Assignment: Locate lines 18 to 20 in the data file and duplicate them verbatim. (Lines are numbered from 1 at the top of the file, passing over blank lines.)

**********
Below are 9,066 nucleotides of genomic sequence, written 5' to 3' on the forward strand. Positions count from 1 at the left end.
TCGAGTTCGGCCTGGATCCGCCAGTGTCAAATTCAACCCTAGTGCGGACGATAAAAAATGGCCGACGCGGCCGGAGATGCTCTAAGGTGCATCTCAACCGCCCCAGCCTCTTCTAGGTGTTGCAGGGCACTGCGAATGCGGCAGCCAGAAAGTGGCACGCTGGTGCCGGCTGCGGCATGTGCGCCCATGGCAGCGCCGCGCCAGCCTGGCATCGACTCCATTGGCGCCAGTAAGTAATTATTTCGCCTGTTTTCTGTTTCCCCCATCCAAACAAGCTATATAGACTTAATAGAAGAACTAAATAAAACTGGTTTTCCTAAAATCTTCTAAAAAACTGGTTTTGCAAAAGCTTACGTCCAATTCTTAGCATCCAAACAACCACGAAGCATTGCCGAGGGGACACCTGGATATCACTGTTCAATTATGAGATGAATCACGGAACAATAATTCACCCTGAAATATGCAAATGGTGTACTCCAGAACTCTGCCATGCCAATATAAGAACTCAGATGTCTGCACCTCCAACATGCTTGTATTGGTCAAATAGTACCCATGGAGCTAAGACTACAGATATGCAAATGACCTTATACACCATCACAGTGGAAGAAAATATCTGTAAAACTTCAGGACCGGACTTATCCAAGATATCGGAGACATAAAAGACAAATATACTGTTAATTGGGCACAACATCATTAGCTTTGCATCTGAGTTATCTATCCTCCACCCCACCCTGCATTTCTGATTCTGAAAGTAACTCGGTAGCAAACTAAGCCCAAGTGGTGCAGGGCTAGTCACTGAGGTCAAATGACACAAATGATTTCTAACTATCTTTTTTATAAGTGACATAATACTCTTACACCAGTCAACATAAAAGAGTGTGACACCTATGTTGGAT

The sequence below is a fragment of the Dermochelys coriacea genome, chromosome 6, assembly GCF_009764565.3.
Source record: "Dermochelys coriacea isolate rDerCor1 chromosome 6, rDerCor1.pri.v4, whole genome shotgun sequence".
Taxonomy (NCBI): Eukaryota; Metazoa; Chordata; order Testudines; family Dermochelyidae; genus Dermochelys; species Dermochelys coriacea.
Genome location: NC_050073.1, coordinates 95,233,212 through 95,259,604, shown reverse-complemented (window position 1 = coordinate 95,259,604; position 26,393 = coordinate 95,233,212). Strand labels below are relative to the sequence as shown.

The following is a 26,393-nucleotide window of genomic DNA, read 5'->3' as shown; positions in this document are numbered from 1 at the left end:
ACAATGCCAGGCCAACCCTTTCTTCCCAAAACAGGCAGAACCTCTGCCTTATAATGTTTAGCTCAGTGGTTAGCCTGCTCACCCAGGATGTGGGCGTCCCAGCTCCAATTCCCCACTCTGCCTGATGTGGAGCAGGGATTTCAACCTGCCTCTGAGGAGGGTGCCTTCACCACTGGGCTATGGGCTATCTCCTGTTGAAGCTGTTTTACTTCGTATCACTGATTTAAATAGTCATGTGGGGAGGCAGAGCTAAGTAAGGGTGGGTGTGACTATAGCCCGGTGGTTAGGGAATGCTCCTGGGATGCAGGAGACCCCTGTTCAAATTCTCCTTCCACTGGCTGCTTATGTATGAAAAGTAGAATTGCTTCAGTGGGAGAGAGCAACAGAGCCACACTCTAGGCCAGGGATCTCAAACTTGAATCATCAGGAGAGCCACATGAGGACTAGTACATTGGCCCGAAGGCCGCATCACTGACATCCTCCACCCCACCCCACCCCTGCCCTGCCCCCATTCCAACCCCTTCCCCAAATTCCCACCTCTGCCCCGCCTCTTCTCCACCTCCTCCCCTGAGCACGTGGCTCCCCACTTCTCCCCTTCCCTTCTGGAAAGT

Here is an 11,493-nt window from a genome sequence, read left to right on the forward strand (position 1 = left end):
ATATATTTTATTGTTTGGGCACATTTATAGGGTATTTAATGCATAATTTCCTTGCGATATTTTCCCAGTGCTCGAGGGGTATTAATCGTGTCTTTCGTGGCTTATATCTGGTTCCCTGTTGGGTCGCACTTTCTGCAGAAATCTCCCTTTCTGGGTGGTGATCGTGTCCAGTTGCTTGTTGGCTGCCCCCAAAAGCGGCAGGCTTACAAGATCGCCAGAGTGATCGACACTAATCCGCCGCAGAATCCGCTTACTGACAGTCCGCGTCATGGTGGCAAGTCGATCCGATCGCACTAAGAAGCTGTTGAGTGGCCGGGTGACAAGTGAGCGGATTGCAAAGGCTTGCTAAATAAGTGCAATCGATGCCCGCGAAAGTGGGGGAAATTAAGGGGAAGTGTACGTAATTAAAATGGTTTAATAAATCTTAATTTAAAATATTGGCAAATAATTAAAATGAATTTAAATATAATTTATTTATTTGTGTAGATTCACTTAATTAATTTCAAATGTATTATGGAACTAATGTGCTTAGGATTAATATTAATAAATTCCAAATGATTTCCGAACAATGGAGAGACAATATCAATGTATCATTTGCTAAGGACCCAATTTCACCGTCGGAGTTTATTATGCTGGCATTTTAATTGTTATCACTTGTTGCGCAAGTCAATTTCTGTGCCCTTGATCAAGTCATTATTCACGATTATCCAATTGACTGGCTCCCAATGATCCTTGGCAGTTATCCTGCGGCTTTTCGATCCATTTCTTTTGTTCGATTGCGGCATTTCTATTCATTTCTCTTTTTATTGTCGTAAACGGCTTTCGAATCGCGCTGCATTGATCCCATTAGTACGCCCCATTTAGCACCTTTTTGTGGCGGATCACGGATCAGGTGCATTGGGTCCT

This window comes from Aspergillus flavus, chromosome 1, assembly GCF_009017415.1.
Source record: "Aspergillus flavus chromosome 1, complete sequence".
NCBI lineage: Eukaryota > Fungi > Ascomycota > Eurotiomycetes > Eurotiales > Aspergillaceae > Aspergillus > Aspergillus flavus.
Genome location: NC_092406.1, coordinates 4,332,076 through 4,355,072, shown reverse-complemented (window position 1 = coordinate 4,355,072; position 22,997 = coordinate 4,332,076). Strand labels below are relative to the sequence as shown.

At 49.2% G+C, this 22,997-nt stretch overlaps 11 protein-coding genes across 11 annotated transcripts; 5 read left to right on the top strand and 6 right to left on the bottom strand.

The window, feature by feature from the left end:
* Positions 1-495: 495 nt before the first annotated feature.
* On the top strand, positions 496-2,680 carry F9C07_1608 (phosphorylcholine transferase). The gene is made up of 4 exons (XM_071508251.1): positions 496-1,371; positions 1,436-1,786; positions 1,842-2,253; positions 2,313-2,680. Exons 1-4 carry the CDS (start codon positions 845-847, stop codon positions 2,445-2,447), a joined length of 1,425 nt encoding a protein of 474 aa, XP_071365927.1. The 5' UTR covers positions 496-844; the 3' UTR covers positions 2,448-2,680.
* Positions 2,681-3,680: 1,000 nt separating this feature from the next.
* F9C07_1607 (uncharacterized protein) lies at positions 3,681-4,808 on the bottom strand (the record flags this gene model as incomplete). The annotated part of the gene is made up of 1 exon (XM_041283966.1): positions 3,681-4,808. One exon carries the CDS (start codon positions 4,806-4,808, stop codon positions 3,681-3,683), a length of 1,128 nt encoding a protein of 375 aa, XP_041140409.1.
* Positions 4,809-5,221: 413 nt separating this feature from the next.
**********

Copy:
* On the top strand, positions 496-2,680 carry F9C07_1608 (phosphorylcholine transferase). The gene is made up of 4 exons (XM_071508251.1): positions 496-1,371; positions 1,436-1,786; positions 1,842-2,253; positions 2,313-2,680. Exons 1-4 carry the CDS (start codon positions 845-847, stop codon positions 2,445-2,447), a joined length of 1,425 nt encoding a protein of 474 aa, XP_071365927.1. The 5' UTR covers positions 496-844; the 3' UTR covers positions 2,448-2,680.
* Positions 2,681-3,680: 1,000 nt separating this feature from the next.
* F9C07_1607 (uncharacterized protein) lies at positions 3,681-4,808 on the bottom strand (the record flags this gene model as incomplete). The annotated part of the gene is made up of 1 exon (XM_041283966.1): positions 3,681-4,808. One exon carries the CDS (start codon positions 4,806-4,808, stop codon positions 3,681-3,683), a length of 1,128 nt encoding a protein of 375 aa, XP_041140409.1.